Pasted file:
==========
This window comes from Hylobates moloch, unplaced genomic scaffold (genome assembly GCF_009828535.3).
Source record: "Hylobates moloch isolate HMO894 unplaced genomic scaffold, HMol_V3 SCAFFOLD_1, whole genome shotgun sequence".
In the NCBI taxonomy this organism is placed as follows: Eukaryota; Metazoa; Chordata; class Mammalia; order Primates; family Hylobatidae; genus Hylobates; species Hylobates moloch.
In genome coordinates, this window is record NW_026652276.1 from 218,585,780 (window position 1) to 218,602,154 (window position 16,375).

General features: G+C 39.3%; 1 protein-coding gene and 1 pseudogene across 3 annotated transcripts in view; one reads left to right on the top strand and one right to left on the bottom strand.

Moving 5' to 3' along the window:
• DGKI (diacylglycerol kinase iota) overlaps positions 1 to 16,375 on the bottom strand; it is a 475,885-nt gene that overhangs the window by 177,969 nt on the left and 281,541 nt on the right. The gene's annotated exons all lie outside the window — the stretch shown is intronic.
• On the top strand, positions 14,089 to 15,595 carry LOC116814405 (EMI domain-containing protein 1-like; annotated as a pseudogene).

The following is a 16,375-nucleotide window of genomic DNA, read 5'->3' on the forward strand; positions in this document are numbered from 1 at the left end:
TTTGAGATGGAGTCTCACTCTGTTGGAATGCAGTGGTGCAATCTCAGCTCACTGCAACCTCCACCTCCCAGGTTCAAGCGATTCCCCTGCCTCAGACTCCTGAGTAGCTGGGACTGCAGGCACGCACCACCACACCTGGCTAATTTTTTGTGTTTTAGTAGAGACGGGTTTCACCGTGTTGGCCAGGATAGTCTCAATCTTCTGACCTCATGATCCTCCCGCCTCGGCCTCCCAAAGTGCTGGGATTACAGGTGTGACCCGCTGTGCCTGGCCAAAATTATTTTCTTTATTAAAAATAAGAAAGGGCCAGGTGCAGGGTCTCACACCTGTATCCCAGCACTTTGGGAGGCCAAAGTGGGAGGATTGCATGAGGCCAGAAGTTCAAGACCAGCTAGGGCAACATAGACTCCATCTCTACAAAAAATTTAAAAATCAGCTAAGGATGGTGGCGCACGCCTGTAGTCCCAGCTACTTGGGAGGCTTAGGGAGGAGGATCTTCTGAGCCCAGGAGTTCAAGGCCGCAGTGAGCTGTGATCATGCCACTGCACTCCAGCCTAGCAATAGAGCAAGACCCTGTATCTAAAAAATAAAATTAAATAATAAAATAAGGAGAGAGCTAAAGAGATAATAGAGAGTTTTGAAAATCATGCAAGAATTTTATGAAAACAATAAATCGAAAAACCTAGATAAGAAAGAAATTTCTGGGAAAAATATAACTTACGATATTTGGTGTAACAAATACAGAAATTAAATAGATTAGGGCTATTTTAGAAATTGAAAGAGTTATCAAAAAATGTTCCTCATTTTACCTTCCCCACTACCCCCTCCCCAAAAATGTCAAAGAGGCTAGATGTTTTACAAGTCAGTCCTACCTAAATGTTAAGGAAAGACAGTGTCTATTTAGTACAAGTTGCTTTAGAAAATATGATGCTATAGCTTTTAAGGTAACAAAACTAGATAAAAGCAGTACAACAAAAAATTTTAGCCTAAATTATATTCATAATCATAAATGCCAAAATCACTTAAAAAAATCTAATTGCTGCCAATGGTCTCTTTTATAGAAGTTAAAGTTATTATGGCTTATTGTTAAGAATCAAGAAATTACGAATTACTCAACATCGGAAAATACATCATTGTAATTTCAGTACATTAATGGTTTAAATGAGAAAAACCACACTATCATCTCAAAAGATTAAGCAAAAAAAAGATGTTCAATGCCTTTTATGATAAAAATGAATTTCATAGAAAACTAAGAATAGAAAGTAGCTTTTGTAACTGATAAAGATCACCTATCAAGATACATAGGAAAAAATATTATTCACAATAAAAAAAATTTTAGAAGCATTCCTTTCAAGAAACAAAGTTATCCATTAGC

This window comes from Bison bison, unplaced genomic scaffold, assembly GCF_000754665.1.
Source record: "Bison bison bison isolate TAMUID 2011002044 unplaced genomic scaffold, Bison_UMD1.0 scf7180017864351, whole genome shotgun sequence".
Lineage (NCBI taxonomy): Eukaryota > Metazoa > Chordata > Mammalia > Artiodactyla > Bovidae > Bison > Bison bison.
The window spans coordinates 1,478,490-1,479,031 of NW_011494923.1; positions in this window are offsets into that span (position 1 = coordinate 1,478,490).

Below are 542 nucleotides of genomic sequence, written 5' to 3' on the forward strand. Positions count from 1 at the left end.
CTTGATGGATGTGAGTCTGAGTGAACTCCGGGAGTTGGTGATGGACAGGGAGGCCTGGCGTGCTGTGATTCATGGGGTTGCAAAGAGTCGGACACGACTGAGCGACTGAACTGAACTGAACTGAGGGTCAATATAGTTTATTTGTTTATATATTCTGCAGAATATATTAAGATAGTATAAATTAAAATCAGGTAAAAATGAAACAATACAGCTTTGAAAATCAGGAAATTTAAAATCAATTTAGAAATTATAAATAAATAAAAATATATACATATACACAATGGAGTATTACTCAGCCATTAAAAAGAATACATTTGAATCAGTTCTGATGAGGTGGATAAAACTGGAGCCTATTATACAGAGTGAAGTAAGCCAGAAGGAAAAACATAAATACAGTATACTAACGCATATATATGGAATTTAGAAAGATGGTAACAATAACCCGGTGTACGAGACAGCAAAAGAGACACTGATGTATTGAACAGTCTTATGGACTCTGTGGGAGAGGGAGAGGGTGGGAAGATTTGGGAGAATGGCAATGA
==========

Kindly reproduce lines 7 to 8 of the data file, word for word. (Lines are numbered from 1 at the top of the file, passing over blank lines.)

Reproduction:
• DGKI (diacylglycerol kinase iota) overlaps positions 1 to 16,375 on the bottom strand; it is a 475,885-nt gene that overhangs the window by 177,969 nt on the left and 281,541 nt on the right. The gene's annotated exons all lie outside the window — the stretch shown is intronic.
• On the top strand, positions 14,089 to 15,595 carry LOC116814405 (EMI domain-containing protein 1-like; annotated as a pseudogene).